Depression:  Nooooo (sigh)  freakin’ way. You start the true grieving process.  You start to grieve the loss of this season, this point in time.  It’s so important, as in any grieving process to name what you’re feeling.  There will never be another 2020 spring season.  When an athlete is injured, there can be a profound sense of loneliness—no one understands what I’m going through, everyone is just going on with their training season.  And here is one of the ways the present situation is different—other people, teammates, training partners, coaches, fans, do  feel the loss right along with you.  As athletes, our sport is a huge part of our identity.  You may feel that sense of identity as an athlete is gone right now. And a lack of control.  And on top of it, we can’t hang out in person with our teammates and training partners and friends. Do not deny yourself these feelings.  As difficult as they are to sit with, the psychological literature shows the only way to make it through pain and grief, is to sit with it.  No, you can’t just “move on.” Again, we don’t ever really get over loss, but we do find a way to get through it.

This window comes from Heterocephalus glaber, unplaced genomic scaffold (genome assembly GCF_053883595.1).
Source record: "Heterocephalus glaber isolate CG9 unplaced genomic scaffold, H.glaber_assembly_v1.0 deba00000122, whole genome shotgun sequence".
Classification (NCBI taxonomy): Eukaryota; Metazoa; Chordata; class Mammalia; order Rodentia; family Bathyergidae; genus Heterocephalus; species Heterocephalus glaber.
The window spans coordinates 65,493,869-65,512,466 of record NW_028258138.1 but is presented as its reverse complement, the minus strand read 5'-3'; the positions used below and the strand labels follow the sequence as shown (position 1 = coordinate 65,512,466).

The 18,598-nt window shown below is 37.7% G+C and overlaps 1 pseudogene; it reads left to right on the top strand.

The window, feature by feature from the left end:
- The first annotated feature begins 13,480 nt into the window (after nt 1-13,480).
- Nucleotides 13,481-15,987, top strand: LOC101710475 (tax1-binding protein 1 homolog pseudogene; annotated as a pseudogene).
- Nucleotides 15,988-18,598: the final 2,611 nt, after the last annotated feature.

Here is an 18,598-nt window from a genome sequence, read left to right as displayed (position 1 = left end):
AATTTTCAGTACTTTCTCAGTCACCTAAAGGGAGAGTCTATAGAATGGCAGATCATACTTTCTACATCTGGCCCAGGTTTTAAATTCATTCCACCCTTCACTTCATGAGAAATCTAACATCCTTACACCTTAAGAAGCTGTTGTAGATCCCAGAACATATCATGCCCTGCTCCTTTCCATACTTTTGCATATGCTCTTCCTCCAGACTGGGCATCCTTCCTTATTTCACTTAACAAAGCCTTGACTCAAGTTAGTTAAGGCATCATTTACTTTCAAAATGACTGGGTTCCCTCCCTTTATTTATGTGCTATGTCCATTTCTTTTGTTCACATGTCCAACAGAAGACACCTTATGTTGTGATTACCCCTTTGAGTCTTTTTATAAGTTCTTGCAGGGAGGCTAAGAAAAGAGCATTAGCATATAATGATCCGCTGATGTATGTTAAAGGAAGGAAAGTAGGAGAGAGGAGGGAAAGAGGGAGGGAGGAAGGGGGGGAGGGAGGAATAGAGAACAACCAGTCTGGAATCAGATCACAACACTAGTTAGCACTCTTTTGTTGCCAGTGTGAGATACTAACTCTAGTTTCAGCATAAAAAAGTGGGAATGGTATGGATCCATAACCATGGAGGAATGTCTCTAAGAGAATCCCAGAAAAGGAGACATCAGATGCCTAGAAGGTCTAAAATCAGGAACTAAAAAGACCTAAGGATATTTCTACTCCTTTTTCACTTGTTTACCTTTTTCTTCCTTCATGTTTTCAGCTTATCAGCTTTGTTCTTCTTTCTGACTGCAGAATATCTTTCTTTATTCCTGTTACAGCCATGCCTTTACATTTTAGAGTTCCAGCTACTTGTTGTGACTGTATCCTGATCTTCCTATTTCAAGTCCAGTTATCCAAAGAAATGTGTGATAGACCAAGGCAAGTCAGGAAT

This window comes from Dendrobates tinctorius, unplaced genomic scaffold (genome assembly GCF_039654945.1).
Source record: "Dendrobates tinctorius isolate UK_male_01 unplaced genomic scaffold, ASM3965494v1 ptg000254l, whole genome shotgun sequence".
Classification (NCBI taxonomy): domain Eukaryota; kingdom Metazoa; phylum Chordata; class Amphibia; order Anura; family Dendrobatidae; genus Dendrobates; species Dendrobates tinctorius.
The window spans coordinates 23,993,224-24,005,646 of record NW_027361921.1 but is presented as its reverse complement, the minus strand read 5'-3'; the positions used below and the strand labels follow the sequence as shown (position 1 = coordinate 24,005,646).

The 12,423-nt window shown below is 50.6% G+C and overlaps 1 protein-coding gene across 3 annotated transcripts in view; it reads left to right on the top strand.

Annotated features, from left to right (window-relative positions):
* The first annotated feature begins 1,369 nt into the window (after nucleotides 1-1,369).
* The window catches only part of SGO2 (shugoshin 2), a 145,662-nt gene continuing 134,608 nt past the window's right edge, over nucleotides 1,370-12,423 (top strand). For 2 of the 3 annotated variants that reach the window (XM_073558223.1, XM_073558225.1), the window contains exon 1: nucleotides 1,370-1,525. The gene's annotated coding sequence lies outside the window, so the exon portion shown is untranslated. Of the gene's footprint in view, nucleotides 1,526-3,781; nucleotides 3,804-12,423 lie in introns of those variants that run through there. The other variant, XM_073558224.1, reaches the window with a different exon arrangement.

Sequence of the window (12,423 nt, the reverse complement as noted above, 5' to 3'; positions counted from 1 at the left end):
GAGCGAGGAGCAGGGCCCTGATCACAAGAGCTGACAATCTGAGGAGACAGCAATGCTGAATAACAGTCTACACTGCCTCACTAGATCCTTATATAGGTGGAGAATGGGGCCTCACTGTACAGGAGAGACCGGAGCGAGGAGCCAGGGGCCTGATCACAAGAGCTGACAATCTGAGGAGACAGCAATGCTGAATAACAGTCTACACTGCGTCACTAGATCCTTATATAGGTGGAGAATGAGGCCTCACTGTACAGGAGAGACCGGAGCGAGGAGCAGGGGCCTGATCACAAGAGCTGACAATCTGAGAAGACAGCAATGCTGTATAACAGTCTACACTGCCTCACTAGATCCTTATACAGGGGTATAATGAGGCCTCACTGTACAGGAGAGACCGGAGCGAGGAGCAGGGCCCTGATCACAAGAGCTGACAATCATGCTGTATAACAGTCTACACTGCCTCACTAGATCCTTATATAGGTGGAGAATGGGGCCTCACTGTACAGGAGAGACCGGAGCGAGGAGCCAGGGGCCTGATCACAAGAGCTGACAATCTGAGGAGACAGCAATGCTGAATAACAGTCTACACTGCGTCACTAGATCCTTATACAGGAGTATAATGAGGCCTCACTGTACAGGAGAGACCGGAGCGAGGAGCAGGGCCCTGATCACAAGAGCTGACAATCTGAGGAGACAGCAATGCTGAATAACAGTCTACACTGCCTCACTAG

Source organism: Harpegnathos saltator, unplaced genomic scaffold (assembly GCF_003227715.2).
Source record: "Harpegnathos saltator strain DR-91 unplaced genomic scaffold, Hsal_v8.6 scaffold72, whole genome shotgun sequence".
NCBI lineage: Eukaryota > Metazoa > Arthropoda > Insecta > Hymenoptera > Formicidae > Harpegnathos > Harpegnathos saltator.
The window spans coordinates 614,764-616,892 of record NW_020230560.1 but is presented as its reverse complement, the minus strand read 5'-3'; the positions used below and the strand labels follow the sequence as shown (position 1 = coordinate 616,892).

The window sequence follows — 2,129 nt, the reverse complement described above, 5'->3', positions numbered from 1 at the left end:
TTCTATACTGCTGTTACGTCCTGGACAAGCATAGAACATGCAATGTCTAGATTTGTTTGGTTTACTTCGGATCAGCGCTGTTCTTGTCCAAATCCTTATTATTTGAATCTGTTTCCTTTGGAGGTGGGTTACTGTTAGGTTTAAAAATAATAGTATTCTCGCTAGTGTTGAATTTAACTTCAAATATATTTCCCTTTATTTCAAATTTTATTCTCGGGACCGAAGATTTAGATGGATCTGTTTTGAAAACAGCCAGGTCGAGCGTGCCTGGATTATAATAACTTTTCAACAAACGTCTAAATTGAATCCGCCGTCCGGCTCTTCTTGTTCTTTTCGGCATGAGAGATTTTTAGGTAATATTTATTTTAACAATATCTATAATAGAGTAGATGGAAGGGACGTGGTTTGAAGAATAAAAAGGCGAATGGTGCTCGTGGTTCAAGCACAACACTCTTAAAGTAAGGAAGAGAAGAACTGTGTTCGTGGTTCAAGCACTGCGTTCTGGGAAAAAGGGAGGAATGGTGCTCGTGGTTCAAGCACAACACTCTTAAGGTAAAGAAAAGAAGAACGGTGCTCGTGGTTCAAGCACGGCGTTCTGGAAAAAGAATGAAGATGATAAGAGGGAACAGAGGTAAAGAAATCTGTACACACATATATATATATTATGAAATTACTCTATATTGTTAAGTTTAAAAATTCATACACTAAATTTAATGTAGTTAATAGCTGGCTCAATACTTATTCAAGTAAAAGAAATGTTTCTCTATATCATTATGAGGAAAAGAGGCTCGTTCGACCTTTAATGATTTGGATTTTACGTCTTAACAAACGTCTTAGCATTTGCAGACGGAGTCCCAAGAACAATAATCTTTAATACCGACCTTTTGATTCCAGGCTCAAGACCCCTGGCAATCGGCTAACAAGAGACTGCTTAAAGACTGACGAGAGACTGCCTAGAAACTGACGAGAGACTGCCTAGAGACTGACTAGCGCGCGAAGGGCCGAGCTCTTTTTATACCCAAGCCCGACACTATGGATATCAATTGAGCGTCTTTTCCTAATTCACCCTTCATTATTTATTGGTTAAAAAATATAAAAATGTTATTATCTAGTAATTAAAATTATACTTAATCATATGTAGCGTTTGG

Acceptance:  No freakin’ way….this year.  There will never be another 2020 season, just like there will never be an exact replica of a loved one or beloved pet who died.  Eventually, and I mean eventually (and this differs for everyone), we start to radically accept the circumstances.  We may not like them, but we accept that all the worry and sadness in the world will not bring this season back.  This is where we may practice dialectical thinking, where we experience two seemingly incompatible thoughts and feelings at the same time.  It sucks that there will never be another 2020 season and there will be more seasons.

So yes, there are words for what you may be feeling right now.  Here are some tips to make it through: